that irmiates ai*e required to exhaust administrative remedies
prior to filing suit and that suits may be dismissed if they fail to
state a Constitutional violation or if the suit is frivolous or



223

malicious. I support Section 703 where inmates do not
contribute to the development of minimum standards, and
Section 704 in wliich the suit or case is dismissed if the inmate's
claim of poverty is false. Also, 42 U.S.C. 1988 needs to be
examined more closely to pennit prevailing parties to recoup
expenses for false or frivilous claims.

Title VIII: Further Streamlming Deportation of Criminal
Aliens

Dangerous persons, regardless of their citizenship status, need to
be isolated from the group to which they present a danger. It
appears that the proposed modifications to the Immigration and
Naturalization Act, or IN, and other immigration laws which
would increase the number of crimes for which an alien could
be deported are certainly desirable because it would give this



224

country the legal mechanism to rid itself of more dangerous
individuals. I stress also that I fu-mly believe in the riglit of due
process of all individuals whether they be United States citizens
or not.

There are numerous provisions in this title with which I, from a
local government perspective, can provide little input.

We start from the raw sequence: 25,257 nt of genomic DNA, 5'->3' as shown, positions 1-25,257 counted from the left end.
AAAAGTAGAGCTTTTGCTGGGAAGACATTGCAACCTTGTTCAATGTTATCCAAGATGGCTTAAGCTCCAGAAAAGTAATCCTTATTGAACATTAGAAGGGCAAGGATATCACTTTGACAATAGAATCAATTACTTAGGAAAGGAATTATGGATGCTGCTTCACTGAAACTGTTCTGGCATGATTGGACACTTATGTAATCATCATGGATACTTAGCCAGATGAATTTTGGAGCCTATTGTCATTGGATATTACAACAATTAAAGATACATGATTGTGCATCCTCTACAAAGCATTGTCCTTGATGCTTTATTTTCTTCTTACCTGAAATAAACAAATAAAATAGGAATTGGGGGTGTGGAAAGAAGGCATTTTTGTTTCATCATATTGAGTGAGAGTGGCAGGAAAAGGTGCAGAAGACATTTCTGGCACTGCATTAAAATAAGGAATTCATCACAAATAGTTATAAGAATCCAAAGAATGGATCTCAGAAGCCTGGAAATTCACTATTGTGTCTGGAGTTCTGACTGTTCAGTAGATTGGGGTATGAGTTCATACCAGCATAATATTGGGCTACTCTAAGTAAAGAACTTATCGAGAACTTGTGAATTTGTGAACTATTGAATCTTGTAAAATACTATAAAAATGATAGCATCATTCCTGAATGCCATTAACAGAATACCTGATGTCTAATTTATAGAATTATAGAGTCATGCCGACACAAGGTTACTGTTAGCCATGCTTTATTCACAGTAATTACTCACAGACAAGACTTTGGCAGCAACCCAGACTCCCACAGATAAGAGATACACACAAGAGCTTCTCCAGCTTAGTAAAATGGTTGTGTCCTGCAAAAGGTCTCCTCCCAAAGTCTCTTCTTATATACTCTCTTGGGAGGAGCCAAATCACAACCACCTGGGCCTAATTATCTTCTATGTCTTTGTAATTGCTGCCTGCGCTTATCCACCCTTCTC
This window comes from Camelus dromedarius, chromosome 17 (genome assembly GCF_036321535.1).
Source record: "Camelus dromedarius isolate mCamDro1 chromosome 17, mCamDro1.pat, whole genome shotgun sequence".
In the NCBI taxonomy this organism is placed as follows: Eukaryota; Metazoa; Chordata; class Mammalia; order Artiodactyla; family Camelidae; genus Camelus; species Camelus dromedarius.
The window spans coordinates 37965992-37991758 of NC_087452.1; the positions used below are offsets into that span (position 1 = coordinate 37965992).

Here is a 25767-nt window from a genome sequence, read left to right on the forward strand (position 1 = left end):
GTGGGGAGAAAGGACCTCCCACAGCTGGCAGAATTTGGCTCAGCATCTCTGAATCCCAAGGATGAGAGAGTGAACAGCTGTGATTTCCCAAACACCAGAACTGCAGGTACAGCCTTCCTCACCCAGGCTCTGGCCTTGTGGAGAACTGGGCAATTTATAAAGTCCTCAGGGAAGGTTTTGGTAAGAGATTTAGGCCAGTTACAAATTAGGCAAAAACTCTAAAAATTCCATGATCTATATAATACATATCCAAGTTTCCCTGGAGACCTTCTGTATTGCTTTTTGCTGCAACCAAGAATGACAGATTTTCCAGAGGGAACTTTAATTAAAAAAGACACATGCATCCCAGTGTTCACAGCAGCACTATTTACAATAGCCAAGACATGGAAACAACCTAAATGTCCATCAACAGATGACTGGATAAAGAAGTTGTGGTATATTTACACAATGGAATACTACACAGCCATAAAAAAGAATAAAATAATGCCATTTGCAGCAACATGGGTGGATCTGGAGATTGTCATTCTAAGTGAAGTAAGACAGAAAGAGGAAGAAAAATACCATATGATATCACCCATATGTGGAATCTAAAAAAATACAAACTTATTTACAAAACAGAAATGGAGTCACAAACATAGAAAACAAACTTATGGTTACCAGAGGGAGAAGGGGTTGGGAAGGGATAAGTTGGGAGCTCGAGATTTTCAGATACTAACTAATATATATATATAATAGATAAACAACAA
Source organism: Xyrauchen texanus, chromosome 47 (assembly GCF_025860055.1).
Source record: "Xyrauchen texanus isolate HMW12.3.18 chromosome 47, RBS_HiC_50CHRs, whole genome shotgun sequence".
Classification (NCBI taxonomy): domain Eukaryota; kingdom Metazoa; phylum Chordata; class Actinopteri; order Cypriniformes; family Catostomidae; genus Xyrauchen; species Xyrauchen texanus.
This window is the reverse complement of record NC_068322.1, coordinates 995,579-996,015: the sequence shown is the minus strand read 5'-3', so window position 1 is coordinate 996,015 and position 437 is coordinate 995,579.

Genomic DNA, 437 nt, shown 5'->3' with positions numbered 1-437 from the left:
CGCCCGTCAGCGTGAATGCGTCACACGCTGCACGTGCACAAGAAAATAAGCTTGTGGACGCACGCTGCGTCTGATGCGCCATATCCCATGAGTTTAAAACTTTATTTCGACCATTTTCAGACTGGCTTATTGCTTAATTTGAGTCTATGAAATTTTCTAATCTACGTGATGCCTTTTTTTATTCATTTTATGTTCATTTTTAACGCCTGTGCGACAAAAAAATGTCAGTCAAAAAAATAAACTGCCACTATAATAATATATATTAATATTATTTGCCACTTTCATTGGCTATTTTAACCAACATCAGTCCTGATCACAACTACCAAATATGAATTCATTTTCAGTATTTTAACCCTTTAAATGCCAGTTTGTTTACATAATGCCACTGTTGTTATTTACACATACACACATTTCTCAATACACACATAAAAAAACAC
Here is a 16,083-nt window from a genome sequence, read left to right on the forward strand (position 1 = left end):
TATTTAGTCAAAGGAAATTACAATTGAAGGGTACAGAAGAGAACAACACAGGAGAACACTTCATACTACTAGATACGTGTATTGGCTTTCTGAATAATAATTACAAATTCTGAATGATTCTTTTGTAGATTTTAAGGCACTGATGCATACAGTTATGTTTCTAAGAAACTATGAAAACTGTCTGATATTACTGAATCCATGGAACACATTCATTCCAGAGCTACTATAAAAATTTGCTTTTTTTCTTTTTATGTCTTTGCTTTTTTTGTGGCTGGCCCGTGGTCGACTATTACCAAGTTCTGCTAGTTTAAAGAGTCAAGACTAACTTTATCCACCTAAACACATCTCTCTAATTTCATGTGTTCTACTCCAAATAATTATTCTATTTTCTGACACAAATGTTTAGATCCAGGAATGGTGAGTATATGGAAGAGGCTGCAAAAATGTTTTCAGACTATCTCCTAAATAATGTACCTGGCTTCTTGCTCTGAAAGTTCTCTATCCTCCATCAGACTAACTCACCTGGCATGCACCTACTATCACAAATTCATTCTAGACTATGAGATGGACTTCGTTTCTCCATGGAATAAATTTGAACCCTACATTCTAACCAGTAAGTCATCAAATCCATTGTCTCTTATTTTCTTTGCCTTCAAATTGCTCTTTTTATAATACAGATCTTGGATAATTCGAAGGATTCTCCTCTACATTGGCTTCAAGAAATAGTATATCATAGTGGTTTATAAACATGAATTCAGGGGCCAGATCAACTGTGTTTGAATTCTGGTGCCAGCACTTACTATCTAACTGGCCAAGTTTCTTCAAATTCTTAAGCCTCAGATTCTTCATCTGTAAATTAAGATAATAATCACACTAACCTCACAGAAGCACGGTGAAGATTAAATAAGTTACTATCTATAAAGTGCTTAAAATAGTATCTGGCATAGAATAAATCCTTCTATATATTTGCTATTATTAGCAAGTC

However, in general, it appears to me that the overall intent of
this title is to make all criminal aliens fully accountable and
subject to deprivation of liberty when they are convicted after a
due process hearing. I fully support seizing assets and
immediate deportation of aliens convicted of crimes in the
United States.

Thank you, once again, for this opportunity to express my views
on this important legislation.



225

Mr. McCOLLUM. Thank you very much, Sheriff.

And I would like to start by pointing out to panel members some
things about the bill that was introduced, which might be a little
different, perhaps, from what you observed and what was in the
original Contract With America bill last fall. And we want to be
sure that everybody is on the same sheet of music.

For example, Sheriff Peed, under the page 50 of H.R. 3 defini-
tions, the term of "unit of local government" is defined to mean a
county, township, city, or political subdivision. So your concern is
addressed in that regard. That doesn't mean that every concern
you expressed was in each of your cases.

With Mr. Macy and Mayor Ashe, I would also like to point out
the language that is in the Law Enforcement Block Grant Program
which has been broadened quite a bit. That is here, which says
that: The moneys under this program shall be paid to each unit of
local government which qualifies, and shall be used by the unit for
reducing crime and public safety, including, but not limited to —
that language was specifically added before this bill was dropped
at the beginning of this year, on January 4, which means that all
of the restrictions and the suggestions and the ideas are just that,
they are suggestions. Which, in my interpretation, would mean, for
example, Mr. Macy, that if you wanted to apply for funding for ad-
ditional prosecutors in your county and the county had money
there, it would certainly be appropriate if the county commis-



Online LibraryUnited States. Congress. House. Committee on the JTaking Back Our Streets Act of 1995 : hearings before the Subcommittee on Crime of the Committee on the Judiciary, House of Representatives, One Hundred Fourth Congress, first session, on H.R. 3 ... January 19 and 20, 1995 → online text (page 18 of 51)